Speaking at the launch of the report, Sir Anthony Cleaver, chairman of EngineeringUK, said: ‘We want to get the message across that solving the major problems in the UK will only be done by engineers. But equally important is the message that we have the engineering capacity and the brains to be able to deliver that. If you believe it will only be delivered by others, then that is exactly what will happen.’

Readers' comments (52)

  • I truly do not understand these statements. I am a highly qualified engineer (Eur Ing, CEng, CITP, MIMechE, MBCS) with over 30 years experience. I speak fluent French and German, yet I have not been able to secure a job in engineering within the last 10 months? Do we therefore really need engineers here in the UK? I have sent out over 500 CV's / job applications but am just not seeing the demand!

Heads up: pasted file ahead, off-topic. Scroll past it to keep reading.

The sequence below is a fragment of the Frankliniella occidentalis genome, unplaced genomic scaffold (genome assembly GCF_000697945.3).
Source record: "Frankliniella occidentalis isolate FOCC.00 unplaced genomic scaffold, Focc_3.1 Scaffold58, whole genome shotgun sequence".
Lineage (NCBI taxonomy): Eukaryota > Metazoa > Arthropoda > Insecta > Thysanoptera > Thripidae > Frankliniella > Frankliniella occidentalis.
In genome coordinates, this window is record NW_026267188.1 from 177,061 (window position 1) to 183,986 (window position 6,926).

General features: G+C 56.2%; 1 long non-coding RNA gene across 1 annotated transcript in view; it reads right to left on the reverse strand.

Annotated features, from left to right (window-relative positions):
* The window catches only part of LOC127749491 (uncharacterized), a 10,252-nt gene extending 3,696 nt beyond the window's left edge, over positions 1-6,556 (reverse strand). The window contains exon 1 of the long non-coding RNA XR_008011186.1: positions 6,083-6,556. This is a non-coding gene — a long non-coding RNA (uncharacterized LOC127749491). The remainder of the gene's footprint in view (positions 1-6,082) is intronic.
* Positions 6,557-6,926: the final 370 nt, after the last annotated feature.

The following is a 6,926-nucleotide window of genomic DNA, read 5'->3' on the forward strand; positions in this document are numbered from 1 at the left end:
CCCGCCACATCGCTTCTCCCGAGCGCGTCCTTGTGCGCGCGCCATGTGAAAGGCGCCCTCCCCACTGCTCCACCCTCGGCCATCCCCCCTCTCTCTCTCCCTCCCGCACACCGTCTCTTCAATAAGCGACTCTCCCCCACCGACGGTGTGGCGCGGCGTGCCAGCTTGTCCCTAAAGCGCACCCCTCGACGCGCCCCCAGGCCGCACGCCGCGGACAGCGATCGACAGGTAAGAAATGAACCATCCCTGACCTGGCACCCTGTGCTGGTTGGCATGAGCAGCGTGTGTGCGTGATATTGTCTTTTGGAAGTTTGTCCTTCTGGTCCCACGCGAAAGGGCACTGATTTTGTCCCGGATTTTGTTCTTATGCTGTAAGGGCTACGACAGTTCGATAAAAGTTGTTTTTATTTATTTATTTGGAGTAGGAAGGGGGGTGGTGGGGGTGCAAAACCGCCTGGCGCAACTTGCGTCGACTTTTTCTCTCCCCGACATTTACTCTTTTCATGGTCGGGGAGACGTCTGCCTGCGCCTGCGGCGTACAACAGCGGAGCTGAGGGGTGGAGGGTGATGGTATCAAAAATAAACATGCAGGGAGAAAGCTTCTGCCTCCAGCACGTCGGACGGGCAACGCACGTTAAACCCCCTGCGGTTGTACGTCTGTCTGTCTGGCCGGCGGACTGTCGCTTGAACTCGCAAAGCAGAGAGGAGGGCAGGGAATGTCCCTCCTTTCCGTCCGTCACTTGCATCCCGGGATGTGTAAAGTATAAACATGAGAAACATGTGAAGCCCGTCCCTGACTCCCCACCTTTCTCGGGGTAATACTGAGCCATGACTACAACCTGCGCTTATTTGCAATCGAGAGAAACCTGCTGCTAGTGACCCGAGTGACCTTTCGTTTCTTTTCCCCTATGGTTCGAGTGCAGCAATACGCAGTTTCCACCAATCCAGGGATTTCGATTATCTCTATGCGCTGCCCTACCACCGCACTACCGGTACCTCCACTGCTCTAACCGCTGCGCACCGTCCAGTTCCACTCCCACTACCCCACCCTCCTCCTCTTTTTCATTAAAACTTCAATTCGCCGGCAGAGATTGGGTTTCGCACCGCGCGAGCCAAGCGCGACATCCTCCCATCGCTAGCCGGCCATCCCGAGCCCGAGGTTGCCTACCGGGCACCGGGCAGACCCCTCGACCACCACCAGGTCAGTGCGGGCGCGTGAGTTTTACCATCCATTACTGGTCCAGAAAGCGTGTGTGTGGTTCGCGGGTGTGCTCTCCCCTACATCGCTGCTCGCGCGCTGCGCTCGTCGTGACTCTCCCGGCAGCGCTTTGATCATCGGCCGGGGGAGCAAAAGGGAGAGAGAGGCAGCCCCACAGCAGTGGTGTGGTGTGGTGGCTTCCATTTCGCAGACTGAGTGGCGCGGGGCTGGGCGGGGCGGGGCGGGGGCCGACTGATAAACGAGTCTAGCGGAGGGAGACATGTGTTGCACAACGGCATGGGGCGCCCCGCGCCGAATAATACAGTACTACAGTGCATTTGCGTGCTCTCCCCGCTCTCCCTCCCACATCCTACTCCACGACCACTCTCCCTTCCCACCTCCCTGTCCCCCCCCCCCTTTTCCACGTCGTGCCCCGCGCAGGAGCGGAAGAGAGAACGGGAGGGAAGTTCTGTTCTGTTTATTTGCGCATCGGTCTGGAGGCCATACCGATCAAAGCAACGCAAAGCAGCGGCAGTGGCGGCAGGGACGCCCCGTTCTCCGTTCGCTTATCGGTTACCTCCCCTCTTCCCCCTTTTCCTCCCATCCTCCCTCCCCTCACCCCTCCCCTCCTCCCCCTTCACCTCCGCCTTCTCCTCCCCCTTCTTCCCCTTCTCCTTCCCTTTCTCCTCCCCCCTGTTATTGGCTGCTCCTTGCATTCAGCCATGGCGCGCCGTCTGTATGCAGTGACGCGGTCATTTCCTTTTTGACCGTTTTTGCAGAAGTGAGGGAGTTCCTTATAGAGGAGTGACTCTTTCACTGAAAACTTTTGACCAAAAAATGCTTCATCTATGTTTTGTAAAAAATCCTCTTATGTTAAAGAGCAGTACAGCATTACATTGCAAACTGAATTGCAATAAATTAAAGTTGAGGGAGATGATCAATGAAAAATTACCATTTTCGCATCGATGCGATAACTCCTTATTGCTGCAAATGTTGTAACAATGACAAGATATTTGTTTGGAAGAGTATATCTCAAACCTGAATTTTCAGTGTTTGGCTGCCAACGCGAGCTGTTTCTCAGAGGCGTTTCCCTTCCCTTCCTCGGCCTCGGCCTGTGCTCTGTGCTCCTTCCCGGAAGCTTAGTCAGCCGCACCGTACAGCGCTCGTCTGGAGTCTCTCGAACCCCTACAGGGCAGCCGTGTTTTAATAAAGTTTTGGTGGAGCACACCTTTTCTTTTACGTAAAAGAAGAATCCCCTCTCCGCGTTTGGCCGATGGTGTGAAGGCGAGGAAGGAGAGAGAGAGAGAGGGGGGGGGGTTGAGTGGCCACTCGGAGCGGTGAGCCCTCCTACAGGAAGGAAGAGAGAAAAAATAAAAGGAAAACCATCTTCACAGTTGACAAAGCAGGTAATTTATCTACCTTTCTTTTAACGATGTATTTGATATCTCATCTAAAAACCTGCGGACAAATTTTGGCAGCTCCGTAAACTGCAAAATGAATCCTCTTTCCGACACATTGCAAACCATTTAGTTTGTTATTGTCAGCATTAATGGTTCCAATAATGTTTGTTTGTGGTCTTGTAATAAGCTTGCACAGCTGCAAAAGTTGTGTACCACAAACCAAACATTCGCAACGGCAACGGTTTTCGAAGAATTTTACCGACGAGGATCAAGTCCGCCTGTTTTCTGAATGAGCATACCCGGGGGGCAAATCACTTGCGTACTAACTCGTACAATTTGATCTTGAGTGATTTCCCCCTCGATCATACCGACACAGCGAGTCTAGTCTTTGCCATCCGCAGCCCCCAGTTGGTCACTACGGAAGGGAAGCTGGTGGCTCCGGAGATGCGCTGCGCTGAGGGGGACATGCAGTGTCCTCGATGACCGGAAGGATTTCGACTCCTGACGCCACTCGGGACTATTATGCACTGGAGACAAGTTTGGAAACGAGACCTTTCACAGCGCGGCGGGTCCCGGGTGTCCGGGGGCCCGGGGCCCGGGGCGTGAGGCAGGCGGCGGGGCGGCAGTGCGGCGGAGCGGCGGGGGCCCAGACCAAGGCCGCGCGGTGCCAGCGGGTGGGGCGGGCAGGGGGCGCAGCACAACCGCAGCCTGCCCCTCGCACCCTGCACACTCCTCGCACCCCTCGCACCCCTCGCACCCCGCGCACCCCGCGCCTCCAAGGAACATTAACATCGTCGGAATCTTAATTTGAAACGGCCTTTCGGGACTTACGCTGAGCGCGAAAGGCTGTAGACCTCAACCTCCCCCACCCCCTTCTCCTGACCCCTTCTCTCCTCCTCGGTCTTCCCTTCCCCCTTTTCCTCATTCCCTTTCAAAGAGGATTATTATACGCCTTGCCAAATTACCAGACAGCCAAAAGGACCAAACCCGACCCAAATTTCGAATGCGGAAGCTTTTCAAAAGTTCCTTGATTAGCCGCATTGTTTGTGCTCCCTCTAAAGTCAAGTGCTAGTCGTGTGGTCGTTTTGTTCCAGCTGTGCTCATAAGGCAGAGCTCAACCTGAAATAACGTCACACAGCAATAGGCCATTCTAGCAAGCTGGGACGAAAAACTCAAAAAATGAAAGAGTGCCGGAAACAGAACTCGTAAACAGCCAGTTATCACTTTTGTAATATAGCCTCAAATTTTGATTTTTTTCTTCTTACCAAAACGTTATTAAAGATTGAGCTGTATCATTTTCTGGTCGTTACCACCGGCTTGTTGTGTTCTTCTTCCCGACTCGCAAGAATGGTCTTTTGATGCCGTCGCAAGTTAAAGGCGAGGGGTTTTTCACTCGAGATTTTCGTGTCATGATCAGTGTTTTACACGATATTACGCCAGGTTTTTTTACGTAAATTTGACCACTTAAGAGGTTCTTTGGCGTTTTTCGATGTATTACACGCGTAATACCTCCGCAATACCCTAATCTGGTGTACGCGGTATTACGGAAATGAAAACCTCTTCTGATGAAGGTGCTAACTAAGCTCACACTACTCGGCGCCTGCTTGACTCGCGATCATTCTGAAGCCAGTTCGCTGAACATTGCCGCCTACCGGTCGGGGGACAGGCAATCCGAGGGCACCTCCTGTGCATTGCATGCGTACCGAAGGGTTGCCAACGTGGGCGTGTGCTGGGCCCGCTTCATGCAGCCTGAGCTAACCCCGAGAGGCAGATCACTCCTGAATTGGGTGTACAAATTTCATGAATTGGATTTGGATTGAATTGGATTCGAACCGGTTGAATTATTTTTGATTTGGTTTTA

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  • These 8 out of 10 people that were cited as recommending a career in engineering which sector where they from?
    Speaking as a Principle Engineer; the remuneration is poor when I compare my salary with the expectations of pseudo project managers etc.
    Until society realises the true value of engineering there will be scant interest from young people to do a menally challening occupation with very little reward.

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  • Have to agree that most Mechanical Engineering jobs are relatively badly paid, even in the big OEMs. Its a wonderfully interesting job but the renumeration and the respect is just not there. Is this the case for other disciplines not so closely related to manufacturing (and hence shop floor wage restraint)?